Always when I think of ginger the first thing that comes to mind is that spicy, brown, delicious, refreshing drink traditionally made at Christmas time, ginger beer! However, through my continued culinary discoveries I have come to make ginger an integral part of my cooking and now I am never out of fresh ginger.
Let’s talk about the traditional ways we use ginger in the Caribbean. When you have a cold or fever, the remedies come flying from all directions, one of which is to make some ginger tea and drink it — it will burn out the fever or in the case of the cold, clear up yuh nose and sinuses.
Most of the times when we talk about ginger we think only of its medicinal capacity. It is said to be an effective digestive aid and most people who cook with ginger or consume it in teas etc. do so because they believe in its medicinal properties.
Research and studies still continue today and vary about the effectiveness of ginger in decreasing inflammation, reducing joint pain from arthritis, blood thinning and cholesterol lowering properties.
But ginger is much more than a medicine. Today I want to talk about ginger as a spice, a flavour and a flavour enhancer. This light brown-skinned, juicy root with its pale yellow interior packs quite a punch wherever you add it – in desserts, savoury dishes or beverages. It’s a spice that if it were at school, would get a good report card that says something like this:
“Ginger is a leader,” as exemplified in ginger beer.
“Ginger is also a team player,” as is clearly exhibited in curries.
“Ginger plays well with others,” as demonstrated in cookies, cakes and crackers. A++
When making fried rice and chow mein, my mom always added freshly grated ginger (thanks to the influence of her Chinese best pal, Auntie Bernice) and so I grew up cooking with it in that way. Combined with the garlic, soy sauce and five-spice powder, the ginger seems to heighten the other flavours while at the same time asserting itself in Asian cuisines.
Thais use a lot of ginger in their cuisine also. A Thai curry would just not be the same without some ginger and it was because of this cuisine that I started adding ginger to my curry pastes. But let me backtrack a little so you know what I mean.
The street-food scene in Barbados comes alive on the weekends and one Friday night several years ago, a friend and I stopped to get some food and decided rather than take-away, we’d have it right there. As we sat eating, the owner of the establishment, a chef who works for one of the upscale restaurants, came over to our bench and we started to chat about food. He told us about a curried chicken he’d made recently and that to finish the curry, he grated fresh ginger and added it to the curry. Hmmmmm, I thought, how interesting. I filed that piece of info to the back of my mind to try the next time I made chicken curry.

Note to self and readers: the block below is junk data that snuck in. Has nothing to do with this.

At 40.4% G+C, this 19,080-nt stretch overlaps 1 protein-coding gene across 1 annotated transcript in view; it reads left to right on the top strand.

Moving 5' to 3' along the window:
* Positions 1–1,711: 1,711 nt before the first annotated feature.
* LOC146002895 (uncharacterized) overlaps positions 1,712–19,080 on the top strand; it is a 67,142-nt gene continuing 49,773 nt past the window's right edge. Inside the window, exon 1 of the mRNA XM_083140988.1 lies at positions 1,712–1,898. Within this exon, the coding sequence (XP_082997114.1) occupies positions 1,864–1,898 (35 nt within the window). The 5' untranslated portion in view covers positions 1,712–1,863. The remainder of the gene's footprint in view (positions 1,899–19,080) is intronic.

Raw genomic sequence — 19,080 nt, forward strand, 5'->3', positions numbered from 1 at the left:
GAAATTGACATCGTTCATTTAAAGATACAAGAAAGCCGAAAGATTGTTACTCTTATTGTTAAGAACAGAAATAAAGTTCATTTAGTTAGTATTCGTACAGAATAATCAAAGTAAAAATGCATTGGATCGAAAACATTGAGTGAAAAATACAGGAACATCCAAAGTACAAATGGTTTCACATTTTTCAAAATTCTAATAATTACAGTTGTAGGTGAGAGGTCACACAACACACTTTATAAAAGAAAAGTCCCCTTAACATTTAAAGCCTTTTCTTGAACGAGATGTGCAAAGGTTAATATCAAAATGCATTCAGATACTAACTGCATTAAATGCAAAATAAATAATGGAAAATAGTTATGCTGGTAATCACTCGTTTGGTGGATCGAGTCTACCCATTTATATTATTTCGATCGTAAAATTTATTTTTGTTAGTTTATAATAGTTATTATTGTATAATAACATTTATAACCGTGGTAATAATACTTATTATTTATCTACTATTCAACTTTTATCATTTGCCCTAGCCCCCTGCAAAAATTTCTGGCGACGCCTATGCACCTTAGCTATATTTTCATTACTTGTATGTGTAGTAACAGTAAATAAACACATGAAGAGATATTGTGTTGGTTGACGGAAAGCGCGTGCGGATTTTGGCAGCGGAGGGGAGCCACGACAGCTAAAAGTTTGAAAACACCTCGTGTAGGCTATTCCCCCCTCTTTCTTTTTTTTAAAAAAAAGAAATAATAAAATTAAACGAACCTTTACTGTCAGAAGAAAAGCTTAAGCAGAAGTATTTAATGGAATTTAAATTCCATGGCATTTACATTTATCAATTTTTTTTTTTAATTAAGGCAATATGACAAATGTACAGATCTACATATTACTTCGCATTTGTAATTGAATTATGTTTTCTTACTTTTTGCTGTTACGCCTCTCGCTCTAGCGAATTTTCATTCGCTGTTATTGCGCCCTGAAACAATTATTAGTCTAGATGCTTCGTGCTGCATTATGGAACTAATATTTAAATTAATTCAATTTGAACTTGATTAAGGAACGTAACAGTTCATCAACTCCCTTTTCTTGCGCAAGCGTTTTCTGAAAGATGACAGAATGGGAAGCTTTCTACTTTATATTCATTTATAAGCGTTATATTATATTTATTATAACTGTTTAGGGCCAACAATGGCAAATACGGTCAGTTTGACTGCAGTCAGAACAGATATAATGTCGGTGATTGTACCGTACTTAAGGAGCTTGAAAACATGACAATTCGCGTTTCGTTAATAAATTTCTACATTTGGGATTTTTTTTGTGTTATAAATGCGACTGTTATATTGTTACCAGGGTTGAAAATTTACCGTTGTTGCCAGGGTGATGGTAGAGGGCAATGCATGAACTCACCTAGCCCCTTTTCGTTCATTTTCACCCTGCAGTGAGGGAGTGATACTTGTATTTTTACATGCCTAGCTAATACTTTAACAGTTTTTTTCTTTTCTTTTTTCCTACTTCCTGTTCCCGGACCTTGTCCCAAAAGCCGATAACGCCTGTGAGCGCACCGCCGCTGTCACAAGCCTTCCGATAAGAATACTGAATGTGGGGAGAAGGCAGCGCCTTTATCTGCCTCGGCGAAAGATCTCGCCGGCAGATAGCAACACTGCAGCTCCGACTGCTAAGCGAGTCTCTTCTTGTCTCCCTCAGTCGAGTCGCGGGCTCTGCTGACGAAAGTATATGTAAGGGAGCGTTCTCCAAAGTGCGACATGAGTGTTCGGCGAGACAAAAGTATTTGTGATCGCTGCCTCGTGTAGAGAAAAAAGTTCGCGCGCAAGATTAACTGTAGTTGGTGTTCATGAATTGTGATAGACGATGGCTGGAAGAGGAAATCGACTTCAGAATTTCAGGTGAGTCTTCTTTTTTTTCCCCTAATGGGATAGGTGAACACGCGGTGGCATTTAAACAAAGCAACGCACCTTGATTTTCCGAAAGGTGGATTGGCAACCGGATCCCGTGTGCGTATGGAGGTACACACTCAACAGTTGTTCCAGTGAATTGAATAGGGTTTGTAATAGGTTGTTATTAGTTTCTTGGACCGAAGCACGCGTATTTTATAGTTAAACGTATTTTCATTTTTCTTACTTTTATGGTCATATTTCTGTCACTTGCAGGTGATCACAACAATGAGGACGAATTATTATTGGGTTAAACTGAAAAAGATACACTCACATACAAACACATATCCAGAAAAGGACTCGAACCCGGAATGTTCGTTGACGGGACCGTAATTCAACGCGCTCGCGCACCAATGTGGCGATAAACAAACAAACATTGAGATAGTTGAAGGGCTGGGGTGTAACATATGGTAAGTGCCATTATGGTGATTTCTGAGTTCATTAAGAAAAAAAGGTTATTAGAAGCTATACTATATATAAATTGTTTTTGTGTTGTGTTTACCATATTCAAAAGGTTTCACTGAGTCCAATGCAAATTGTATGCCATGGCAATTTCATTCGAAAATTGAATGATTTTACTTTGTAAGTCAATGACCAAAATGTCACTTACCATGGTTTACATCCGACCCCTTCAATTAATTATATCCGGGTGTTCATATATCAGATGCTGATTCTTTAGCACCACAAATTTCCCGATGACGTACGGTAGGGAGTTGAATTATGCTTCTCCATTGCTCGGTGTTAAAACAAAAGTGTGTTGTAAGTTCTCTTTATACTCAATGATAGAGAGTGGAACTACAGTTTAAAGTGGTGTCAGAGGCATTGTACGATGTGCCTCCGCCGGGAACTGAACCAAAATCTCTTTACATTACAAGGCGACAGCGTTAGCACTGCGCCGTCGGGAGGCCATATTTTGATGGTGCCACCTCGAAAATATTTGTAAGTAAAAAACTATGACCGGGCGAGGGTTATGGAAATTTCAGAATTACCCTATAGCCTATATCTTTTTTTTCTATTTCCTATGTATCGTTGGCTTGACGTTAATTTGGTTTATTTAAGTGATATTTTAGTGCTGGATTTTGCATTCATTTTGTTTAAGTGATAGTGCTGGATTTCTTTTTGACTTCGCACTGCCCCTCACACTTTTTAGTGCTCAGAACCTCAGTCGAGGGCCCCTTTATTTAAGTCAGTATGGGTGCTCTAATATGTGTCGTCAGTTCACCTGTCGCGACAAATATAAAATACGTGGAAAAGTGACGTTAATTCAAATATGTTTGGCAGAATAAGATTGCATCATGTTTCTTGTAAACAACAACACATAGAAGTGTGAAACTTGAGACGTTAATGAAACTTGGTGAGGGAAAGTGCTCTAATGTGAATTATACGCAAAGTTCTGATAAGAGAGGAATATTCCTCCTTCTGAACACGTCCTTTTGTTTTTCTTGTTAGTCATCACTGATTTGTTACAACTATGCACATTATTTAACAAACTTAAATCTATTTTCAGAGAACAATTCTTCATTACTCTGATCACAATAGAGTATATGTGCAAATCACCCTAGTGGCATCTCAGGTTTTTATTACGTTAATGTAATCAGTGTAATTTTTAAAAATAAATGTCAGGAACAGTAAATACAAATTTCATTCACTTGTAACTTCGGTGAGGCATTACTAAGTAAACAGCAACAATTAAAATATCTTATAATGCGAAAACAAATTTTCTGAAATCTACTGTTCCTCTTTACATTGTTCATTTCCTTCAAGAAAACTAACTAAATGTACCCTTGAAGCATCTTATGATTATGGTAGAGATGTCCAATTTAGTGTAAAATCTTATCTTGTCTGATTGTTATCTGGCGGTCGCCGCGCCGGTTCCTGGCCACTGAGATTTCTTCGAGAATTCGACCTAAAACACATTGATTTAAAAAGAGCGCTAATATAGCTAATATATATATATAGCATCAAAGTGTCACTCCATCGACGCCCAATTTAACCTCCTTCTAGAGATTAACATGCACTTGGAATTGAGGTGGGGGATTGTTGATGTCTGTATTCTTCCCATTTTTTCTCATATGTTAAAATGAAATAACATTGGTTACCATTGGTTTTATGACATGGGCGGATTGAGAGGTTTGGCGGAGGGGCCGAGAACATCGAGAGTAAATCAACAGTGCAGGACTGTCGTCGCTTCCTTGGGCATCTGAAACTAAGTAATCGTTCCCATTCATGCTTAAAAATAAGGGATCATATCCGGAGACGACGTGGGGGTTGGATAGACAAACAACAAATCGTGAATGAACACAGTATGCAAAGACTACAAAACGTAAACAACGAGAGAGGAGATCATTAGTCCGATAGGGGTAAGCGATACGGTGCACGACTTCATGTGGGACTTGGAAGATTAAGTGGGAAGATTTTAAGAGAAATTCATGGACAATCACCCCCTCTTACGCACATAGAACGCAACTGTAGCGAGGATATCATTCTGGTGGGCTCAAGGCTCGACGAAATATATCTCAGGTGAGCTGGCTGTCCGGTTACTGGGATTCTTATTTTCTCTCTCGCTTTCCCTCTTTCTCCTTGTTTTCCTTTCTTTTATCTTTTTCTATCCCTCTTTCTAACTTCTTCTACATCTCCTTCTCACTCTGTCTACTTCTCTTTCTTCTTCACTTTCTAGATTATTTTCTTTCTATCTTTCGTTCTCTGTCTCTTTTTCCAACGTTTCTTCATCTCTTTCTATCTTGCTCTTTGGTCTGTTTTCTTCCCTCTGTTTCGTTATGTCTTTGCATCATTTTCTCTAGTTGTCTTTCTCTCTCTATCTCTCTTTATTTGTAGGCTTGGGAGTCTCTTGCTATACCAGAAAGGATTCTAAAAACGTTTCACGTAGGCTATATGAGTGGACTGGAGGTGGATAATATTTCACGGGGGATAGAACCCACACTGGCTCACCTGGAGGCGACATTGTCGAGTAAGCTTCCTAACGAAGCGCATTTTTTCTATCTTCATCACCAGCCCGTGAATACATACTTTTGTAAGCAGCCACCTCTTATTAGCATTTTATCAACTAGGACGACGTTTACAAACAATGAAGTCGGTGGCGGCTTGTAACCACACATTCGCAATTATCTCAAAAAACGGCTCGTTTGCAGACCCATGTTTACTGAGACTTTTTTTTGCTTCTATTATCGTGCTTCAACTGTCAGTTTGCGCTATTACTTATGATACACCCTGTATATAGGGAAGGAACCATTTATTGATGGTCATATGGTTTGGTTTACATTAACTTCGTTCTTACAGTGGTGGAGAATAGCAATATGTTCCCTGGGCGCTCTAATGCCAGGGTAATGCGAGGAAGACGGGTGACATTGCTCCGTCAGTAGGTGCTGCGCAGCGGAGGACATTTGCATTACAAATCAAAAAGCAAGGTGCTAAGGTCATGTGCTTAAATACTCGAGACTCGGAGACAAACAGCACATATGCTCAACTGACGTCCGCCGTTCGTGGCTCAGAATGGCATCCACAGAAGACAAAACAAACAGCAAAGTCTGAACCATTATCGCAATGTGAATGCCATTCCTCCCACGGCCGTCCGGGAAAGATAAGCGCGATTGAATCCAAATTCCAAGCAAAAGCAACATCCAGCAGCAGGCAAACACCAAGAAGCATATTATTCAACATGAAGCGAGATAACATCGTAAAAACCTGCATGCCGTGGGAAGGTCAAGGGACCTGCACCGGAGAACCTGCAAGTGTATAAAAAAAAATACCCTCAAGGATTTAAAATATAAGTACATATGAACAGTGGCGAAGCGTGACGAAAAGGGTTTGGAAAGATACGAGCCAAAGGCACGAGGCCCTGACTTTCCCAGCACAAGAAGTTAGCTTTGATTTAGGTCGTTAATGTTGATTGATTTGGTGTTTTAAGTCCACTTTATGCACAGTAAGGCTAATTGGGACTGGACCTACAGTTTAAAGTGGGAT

About a month later, I was watching the Discovery Travel Channel and they were featuring Thai cuisine. A Thai woman was demonstrating and explaining to the host how she makes her curry paste. In addition to hot chilies, garlic, onions etc, she added some chopped ginger and continued to pound away with her mortar and pestle. I immediately sat up paying rapt attention. Thoughts of my conversation with the chef of adding freshly grated ginger to the curry were swirling my head.
The very next day, I set about making chicken curry to which I added ginger, to the paste and also a fresh squeeze to finish off the dish. To this day, I can still taste that curry. There was a light freshness to it, the garam masala and the other aromatics had all balanced themselves out evenly, and the chicken, completely relaxed in this heady curry sauce had absorbed the flavours.
These days, whenever I make curry, I always put fresh ginger in it even though the masala mix already contains ground ginger. Only when I am cooking chicken or fish curry though, do I add more fresh ginger to finish off the dish.
Ginger is a spice that’s used a lot in the Indian cuisine also — both the fresh root and the ginger paste.
Ginger originated in Southern China and its cultivation spread to India, Southeast Asia, West Africa and to our own little corner of the world, the Caribbean. It’s always pleasing to go to the market and find fresh ginger complete with bits of soil still clinging to it.
If the skin looks wrinkled, don’t buy it; it is not fresh. With fresh ginger, the skin is shiny, smooth and always plump, a sign of its juiciness. When described as a bouquet, ginger is warm, sweet and pungent, as a flavour, it’s fiery, sharp and fresh.
When using fresh ginger, you can mince it, crush it or slice it, each treatment will give you varying degrees of ginger flavour — if the ginger is minced it’s easier for more of the flavour to permeate the dish; sliced, gives more surface area for the flavour to interact with the other ingredients in a dish but not with the intensity of the minced ginger; crushed, it will impart a subtle flavour.
So the next time you head out to the market or supermarket and spy some fresh ginger, grab some and make an ice cream, cake, cookies, curry or some ginger beer. As for me, right now I’m off to have a tall ice-cold glass of ginger beer that my mom made.
* Cynthia Nelson is a journalist, tutor, food photographer and author of the award-winning book: Tastes Like Home – My Caribbean Cookbook (IRP 2010). She writes regularly about food in various Caribbean Publications.
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